In December 1982, Colin Chapman – not long after answering tough questions about missing money from his deal with DeLorean, but before he could get into serious trouble – suddenly died of a heart attack at age 54. Group Lotus’s finance director Fred Bushell was very much alive, however, and he was sentenced to three years in jail. John DeLorean, meanwhile, had been arrested in 1982 while trying to raise capital in the infamous FBI cocaine-trafficking sting operation, “Operation Full Circle.” After a five-month trial, the jury concluded DeLorean was a victim of entrapment and found him not guilty. A grand jury in Detroit also found him not guilty on multiple counts of fraud, racketeering, and tax evasion.
The ruling in the court of public opinion was another story. Despite a brilliant career, DeLorean became the eternal butt of cocaine jokes, and the former industry superstar never had another successful car venture, despite trying. He spent much of the rest of his life in and out of court and eventually sold his massive estate in Bedminster, New Jersey to a golf-course developer. In time, it wound up in the hands of Donald Trump.
The car of course was a big screen star, and DeLoreans became easily as much movie props and symbols of ’80s excess as they were cars. Only about 9,000 were built, and yet everybody knows what a DeLorean is when they see one. Does everybody want to own one? Of course not, but plenty of people do, and owning one can be surprisingly easy for an orphan performance car like this. Since parts, service, restoration and entire cars are available from the modern DeLorean Motor Company. Otherwise known as Classic DMC, it is a firm north of Houston that acquired the original company’s parts inventory, factory drawings, and logo. It also manufactures new and improved DeLorean parts. The community of DeLorean lovers is also vast, passionate and knowledgeable, and doesn’t take itself too seriously.
Always culturally relevant but not always for the right reasons, DeLoreans haven’t really been cheap for a long time, just inexpensive relative to their rarity, fame, and the segment of the market they occupied when new. Like so many cars in the 2010s and especially during the 2020s, though, DeLoreans have ridden the ’80s nostalgia synthwave. As Gen Xers who want to unleash their inner Marty McFly approach their peak earning years, the cars have become more expensive.
Over the last five years, condition #2 (Excellent) values are up 75 percent. It’s nearly tripled over the past 10, and currently it sits at £56,500. A solid #3 (Good) driver is a 40 grand prospect now, and even scruffy #4 (Fair) cars will set you back £25,100.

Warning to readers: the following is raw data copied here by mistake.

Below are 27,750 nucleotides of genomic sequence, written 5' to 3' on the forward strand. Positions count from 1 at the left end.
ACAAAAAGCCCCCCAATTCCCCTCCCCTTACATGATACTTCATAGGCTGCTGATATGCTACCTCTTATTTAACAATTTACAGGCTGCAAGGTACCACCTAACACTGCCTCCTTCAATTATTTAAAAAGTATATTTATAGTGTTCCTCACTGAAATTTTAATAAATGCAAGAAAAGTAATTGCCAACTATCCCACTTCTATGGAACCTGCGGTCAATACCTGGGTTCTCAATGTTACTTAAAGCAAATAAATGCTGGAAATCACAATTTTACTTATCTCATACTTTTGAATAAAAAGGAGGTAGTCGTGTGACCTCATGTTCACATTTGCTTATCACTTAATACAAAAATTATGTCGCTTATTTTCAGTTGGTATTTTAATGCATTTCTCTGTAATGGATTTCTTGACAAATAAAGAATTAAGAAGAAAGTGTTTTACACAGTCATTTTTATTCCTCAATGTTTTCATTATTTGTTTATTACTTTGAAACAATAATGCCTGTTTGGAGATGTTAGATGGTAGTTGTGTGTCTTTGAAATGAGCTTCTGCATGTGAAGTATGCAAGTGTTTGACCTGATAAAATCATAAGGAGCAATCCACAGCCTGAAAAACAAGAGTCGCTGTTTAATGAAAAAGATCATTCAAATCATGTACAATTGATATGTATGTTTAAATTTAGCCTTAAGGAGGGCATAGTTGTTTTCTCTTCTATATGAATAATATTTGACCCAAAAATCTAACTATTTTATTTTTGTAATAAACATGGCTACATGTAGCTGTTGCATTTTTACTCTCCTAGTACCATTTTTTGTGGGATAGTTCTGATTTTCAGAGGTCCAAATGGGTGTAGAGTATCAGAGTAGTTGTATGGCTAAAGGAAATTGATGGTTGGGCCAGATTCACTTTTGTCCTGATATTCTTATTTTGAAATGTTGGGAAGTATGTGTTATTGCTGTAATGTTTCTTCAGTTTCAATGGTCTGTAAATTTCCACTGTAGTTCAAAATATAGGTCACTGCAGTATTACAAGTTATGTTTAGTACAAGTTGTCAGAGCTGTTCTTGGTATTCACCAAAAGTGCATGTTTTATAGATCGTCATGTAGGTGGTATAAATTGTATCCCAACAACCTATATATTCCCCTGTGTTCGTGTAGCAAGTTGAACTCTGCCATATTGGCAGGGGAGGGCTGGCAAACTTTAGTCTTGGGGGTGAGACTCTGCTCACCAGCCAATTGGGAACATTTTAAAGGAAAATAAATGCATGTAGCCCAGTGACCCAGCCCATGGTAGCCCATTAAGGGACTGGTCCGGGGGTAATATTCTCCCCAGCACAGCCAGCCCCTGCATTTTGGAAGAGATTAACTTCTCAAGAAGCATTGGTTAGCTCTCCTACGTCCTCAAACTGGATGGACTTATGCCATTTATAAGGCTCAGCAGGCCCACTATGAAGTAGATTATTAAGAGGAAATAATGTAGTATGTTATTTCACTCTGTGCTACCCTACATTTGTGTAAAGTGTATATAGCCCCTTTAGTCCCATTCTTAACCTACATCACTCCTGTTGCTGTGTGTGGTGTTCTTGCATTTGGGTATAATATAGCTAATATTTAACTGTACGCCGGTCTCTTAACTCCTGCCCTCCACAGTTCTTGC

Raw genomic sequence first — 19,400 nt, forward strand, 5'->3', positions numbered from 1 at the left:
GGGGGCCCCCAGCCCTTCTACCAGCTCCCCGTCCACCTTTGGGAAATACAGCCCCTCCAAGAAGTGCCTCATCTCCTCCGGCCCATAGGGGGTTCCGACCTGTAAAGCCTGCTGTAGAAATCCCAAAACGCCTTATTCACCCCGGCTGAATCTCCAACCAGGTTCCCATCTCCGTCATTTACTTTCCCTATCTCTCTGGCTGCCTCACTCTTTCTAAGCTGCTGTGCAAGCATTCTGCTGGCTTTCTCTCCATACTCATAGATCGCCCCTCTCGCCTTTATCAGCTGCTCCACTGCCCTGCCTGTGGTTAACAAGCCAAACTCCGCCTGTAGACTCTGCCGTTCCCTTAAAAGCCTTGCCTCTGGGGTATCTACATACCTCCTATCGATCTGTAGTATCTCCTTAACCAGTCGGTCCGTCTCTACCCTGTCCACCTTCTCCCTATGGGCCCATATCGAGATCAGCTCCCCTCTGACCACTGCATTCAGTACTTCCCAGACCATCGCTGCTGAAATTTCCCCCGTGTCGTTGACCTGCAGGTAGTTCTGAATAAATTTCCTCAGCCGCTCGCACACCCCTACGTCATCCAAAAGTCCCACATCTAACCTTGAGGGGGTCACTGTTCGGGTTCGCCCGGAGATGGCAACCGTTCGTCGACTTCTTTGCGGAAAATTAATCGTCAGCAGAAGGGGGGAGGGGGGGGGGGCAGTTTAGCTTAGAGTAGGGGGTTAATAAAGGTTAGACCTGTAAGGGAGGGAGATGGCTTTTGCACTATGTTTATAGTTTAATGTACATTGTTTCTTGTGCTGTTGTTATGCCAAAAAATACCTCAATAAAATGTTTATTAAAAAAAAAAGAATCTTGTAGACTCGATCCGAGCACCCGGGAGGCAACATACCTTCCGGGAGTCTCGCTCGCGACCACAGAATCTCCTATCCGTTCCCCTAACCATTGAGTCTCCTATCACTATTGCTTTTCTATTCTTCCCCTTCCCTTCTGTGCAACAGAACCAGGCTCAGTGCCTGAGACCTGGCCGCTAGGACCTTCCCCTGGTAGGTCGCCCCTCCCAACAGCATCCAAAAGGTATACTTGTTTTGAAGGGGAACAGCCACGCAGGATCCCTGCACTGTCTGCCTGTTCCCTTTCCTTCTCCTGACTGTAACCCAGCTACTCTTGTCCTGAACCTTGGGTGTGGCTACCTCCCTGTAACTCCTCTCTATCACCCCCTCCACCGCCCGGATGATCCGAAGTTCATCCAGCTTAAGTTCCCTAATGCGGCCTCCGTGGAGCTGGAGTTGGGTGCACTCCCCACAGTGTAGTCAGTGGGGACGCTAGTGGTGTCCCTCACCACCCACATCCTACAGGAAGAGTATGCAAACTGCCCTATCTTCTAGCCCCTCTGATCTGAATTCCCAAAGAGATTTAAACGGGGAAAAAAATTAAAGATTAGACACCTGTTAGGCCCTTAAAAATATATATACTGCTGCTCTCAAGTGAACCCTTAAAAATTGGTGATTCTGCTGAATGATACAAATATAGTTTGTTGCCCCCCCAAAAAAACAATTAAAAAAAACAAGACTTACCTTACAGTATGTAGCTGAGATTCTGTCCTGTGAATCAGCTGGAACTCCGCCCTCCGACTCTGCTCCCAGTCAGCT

Without too many options in the catalog there isn’t a whole lot of variation in price not related to condition and mileage, but knock off a few percent for an automatic transmission, and generally the gray interiors are more desirable than the black ones. Cracks in the dash are common and those marvelous doors sometimes need a little extra help to open all the way, thanks to their fancy (deep breath) Grumman Aerospace–developed cryogenically preset torsion bars with gas-charged struts. Otherwise, the interiors generally hold up well. Power steering is a popular upgrade these days since the cars didn’t come with it new, and some relatively common issues include power window motors, alternators, and minor electrical gremlins. The engine may have been built in France and certainly isn’t a tire scorcher, but it is regarded as a reliable unit when maintained. As for that Lotus chassis, they were epoxy-dipped when new to prevent rust, but it’s been decades since then and the epoxy can crack, so rust is a real and difficult to detect possibility.
Most DeLoreans were sold in America, but the cars are world famous and a few have been exported. Despite their factory home in the UK, only somewhere around 15 DeLoreans were sold in right-hand drive, converted in period by a third party. There’s also something of a separate market for well-done clones of the Back to the Future time machine, and they can sell for prices as big as the car show crowds they’ll inevitably draw. Two have sold on Bring a Trailer for over $150K (£118,000).
As for the regular old DMC-12s that don’t have a flux capacitor, though, they’re still popular with a wide set of enthusiasts. Unsurprisingly, a lot of buyer interest comes from Gen Xers, with 41 percent of DeLorean insurance quotes coming from that generation. But they’re also popular with millennials, the older members of which had a taste of the ’80s and the Back to the Future sequels.
The DeLorean had plenty of ingredients to be a footnote of automotive history. It was short-lived. It wasn’t a groundbreaking performer. But those movies and the salacious story behind the cars are the double stack of cultural relevance that keeps these cars desirable. Unlike many collector cars, people don’t buy a DeLorean because it’s a revelation to drive, because it won some famous race, or because their dad had one. They buy it for the image, the history, and the doors.